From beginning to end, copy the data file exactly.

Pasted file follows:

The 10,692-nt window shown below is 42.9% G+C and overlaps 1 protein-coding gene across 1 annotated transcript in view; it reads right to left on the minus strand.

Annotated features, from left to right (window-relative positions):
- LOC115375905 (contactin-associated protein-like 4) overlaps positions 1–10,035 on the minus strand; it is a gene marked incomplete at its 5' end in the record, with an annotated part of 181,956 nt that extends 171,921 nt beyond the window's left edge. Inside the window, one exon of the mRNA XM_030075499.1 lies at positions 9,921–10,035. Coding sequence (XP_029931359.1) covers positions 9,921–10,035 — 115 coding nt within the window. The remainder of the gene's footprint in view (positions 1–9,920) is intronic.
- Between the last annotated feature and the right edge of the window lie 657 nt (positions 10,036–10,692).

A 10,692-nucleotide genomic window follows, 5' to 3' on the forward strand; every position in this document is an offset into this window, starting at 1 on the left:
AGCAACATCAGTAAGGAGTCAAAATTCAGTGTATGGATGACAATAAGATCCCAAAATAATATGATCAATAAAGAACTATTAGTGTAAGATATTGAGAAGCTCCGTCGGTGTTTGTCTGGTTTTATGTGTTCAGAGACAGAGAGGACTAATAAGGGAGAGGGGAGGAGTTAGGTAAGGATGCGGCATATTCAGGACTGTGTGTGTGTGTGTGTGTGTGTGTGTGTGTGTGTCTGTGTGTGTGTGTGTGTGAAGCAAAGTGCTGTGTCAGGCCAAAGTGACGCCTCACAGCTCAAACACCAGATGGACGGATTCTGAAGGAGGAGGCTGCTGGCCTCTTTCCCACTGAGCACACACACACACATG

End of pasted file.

The 10,692-nt window shown below is 42.9% G+C and overlaps 1 protein-coding gene across 1 annotated transcript in view; it reads right to left on the minus strand.

Annotated features, from left to right (window-relative positions):
- LOC115375905 (contactin-associated protein-like 4) overlaps positions 1–10,035 on the minus strand; it is a gene marked incomplete at its 5' end in the record, with an annotated part of 181,956 nt that extends 171,921 nt beyond the window's left edge. Inside the window, one exon of the mRNA XM_030075499.1 lies at positions 9,921–10,035. Coding sequence (XP_029931359.1) covers positions 9,921–10,035 — 115 coding nt within the window. The remainder of the gene's footprint in view (positions 1–9,920) is intronic.
- Between the last annotated feature and the right edge of the window lie 657 nt (positions 10,036–10,692).

A 10,692-nucleotide genomic window follows, 5' to 3' on the forward strand; every position in this document is an offset into this window, starting at 1 on the left:
AGCAACATCAGTAAGGAGTCAAAATTCAGTGTATGGATGACAATAAGATCCCAAAATAATATGATCAATAAAGAACTATTAGTGTAAGATATTGAGAAGCTCCGTCGGTGTTTGTCTGGTTTTATGTGTTCAGAGACAGAGAGGACTAATAAGGGAGAGGGGAGGAGTTAGGTAAGGATGCGGCATATTCAGGACTGTGTGTGTGTGTGTGTGTGTGTGTGTGTGTGTGTCTGTGTGTGTGTGTGTGTGAAGCAAAGTGCTGTGTCAGGCCAAAGTGACGCCTCACAGCTCAAACACCAGATGGACGGATTCTGAAGGAGGAGGCTGCTGGCCTCTTTCCCACTGAGCACACACACACACATG